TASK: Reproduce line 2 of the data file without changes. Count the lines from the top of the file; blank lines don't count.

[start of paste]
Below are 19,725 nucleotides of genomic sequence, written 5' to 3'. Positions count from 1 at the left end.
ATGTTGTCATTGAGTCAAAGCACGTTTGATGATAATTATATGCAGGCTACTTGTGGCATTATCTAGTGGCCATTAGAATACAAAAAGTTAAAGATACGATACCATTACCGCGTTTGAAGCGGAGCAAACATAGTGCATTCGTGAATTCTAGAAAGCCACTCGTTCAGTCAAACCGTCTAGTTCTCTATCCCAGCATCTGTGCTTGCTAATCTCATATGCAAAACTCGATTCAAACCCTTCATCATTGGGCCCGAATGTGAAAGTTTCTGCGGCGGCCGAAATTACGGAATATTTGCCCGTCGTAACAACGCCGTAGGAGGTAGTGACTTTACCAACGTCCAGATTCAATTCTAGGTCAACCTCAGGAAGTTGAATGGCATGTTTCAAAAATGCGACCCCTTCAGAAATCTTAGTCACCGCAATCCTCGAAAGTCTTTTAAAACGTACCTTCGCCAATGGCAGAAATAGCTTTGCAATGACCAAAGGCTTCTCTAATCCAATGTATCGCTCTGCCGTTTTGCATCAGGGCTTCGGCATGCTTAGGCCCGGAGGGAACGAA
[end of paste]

ATGTTGTCATTGAGTCAAAGCACGTTTGATGATAATTATATGCAGGCTACTTGTGGCATTATCTAGTGGCCATTAGAATACAAAAAGTTAAAGATACGATACCATTACCGCGTTTGAAGCGGAGCAAACATAGTGCATTCGTGAATTCTAGAAAGCCACTCGTTCAGTCAAACCGTCTAGTTCTCTATCCCAGCATCTGTGCTTGCTAATCTCATATGCAAAACTCGATTCAAACCCTTCATCATTGGGCCCGAATGTGAAAGTTTCTGCGGCGGCCGAAATTACGGAATATTTGCCCGTCGTAACAACGCCGTAGGAGGTAGTGACTTTACCAACGTCCAGATTCAATTCTAGGTCAACCTCAGGAAGTTGAATGGCATGTTTCAAAAATGCGACCCCTTCAGAAATCTTAGTCACCGCAATCCTCGAAAGTCTTTTAAAACGTACCTTCGCCAATGGCAGAAATAGCTTTGCAATGACCAAAGGCTTCTCTAATCCAATGTATCGCTCTGCCGTTTTGCATCAGGGCTTCGGCATGCTTAGGCCCGGAGGGAACGAA